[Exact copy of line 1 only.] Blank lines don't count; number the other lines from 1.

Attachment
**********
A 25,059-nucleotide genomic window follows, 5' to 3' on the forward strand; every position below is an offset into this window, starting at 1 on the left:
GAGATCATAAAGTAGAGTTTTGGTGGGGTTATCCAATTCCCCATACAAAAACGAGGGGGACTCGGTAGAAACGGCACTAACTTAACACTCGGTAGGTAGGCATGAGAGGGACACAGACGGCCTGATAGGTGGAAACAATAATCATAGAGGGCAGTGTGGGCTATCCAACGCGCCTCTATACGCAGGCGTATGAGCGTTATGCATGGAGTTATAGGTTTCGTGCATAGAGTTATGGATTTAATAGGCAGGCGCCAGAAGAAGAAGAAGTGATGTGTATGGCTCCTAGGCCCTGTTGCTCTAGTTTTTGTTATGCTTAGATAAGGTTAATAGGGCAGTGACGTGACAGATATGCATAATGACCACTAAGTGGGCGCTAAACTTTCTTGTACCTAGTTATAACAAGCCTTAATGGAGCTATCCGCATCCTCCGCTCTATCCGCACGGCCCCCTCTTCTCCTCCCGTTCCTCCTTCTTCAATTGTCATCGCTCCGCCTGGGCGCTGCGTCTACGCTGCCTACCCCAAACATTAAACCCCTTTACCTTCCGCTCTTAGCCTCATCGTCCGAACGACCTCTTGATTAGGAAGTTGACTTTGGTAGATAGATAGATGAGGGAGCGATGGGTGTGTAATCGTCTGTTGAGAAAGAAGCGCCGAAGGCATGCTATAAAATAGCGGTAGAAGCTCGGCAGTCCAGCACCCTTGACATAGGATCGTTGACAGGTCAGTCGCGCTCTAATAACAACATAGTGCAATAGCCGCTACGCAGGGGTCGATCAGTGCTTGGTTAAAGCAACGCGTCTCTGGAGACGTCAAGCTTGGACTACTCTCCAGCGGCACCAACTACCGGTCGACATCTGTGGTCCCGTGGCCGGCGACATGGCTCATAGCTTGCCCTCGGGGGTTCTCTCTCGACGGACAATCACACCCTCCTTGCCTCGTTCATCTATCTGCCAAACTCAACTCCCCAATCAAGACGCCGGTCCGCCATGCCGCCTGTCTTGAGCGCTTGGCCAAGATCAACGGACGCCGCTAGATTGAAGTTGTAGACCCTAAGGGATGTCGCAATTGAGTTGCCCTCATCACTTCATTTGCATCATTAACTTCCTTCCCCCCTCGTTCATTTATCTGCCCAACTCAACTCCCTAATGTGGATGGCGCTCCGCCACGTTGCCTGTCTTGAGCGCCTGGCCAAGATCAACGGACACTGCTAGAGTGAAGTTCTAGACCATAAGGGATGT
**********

A 25,059-nucleotide genomic window follows, 5' to 3' on the forward strand; every position below is an offset into this window, starting at 1 on the left: